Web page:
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New border control scheme "disaster" for care sector

19 February 2020

The Government has unveiled an Australian-style points system to tighten up border controls which will come into effect from January 2021. Unskilled or low skilled workers and those who can’t speak English to a certain level will no longer qualify to work in the UK.

Unison, the UK’s largest healthcare sector union, branded the move “an absolute disaster for the care sector”.

Anyone wanting to move to the UK for work will have to have a job offer with a salary threshold of £25,600 with an option for ‘special cases’ which have yet to be identified, with a threshold of £20,480.

There are no options for self-employed people.

These changes raise alarm bells for disabled people who employ personal assistants.

The move will also see repercussions in the supply chain for food production and distribution, as well as in the retail sector, which is likely to drive up costs for the consumer.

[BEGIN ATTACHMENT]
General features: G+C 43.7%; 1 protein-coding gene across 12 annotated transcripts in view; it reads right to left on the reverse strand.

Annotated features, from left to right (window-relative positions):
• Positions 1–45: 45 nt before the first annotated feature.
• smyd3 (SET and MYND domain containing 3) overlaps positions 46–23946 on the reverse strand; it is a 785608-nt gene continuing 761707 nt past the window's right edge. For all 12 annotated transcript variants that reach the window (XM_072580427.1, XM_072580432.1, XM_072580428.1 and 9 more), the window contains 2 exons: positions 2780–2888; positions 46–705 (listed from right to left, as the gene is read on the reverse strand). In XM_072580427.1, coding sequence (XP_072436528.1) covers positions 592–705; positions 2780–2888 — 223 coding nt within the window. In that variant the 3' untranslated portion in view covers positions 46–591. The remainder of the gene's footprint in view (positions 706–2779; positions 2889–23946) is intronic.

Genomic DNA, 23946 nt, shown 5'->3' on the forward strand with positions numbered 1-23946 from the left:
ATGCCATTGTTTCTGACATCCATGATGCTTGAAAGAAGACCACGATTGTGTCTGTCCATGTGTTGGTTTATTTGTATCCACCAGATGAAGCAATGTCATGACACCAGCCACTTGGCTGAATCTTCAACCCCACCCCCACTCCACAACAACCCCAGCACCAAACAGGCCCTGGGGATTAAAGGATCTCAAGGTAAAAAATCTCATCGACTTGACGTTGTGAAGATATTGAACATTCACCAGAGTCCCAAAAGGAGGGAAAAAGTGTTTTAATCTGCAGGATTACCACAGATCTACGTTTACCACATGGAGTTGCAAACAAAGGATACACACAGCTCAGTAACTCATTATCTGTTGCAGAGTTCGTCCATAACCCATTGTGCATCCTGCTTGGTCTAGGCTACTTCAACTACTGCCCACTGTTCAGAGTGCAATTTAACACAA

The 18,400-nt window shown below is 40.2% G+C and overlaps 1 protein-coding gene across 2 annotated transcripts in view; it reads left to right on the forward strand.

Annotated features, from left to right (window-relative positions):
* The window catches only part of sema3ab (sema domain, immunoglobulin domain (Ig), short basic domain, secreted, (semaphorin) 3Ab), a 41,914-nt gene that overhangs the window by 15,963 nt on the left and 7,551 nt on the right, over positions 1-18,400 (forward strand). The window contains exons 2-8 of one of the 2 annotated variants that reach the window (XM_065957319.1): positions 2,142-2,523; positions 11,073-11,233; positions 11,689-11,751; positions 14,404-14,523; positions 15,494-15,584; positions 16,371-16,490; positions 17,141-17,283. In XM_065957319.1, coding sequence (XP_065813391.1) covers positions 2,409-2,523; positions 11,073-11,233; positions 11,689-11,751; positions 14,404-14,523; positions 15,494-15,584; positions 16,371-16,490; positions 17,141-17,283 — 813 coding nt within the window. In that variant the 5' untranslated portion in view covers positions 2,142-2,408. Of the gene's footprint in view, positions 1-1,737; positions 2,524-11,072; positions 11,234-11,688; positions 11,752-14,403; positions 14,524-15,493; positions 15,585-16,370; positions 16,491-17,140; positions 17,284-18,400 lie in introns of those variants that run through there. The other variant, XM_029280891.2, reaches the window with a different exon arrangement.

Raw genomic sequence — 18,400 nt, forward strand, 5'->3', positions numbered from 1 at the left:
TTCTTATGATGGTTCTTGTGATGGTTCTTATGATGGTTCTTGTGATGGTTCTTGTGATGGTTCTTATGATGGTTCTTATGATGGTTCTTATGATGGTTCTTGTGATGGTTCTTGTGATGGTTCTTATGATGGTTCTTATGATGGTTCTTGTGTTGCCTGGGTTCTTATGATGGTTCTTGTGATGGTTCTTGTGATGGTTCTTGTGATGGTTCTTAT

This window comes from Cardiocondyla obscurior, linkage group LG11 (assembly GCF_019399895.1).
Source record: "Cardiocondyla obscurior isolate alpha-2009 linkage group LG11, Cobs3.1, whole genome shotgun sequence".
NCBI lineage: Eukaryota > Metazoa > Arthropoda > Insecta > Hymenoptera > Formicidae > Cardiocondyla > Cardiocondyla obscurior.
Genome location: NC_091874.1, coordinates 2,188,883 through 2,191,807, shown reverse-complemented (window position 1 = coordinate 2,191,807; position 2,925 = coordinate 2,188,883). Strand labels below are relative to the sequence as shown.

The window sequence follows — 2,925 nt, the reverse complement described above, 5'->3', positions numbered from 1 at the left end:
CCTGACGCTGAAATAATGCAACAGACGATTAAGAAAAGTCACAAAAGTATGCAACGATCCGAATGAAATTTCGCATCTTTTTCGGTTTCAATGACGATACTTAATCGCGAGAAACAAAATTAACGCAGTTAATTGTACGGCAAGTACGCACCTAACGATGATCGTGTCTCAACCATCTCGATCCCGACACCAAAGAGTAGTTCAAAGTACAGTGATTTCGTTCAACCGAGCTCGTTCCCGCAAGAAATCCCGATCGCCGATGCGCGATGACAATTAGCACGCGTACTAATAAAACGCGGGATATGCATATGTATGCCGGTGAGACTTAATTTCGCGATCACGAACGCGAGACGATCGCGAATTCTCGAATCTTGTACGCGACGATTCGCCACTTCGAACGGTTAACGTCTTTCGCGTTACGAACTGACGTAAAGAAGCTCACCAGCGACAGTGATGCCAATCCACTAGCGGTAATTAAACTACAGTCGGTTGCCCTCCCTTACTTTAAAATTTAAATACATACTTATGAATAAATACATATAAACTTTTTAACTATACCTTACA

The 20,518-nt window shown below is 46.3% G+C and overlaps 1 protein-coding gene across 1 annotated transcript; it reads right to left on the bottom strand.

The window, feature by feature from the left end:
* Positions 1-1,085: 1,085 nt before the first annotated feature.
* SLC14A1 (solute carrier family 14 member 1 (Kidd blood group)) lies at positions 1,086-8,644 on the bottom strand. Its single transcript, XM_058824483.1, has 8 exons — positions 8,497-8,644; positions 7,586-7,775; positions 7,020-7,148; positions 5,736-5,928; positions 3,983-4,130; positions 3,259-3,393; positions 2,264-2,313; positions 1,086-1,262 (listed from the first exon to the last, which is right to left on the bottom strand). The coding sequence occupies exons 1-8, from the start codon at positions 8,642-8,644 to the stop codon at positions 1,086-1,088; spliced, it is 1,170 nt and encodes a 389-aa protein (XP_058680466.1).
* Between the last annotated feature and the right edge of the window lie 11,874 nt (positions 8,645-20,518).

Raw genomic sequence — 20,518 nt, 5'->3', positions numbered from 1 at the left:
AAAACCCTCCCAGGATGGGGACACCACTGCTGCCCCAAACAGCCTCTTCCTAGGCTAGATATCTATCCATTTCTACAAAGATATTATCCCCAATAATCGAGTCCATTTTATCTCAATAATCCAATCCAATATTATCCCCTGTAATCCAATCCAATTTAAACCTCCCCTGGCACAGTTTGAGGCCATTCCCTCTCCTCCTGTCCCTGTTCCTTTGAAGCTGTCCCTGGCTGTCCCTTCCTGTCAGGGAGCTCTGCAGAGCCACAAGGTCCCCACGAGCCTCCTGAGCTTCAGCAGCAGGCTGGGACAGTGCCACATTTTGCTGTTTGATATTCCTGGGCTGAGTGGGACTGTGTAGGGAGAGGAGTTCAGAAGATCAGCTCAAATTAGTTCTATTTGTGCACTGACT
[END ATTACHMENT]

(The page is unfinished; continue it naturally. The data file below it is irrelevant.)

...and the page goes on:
DR UK’s CEO Kamran Mallick said: “This change is deeply concerning. We know that since the announcement of Brexit, disabled people have seen a dramatic downturn in the number of responses received from adverts placed for personal assistants and care workers. As a result, we know of many cases where disabled people can no longer find people to employ as a personal assistant.

“The consequence of a lack of available British care workers is, disabled people are forced to go without, or to share personal assistants, which drastically reduces the amount of time in which we can be functional, independent members of society.

“Half of people in this country who are living in poverty are disabled or have a disabled family member. The consequence of an increase in prices on the high street and in supermarkets is that those who already live in poverty will be squeezed even more.

“We are urging the government to think twice about the impacts of this move on those within British society who have the least income and need the care sector to work effectively, and to put in place robust measures to mitigate the impacts of these policies on the most vulnerable. These changes are not just about economics, they are about people’s lives.”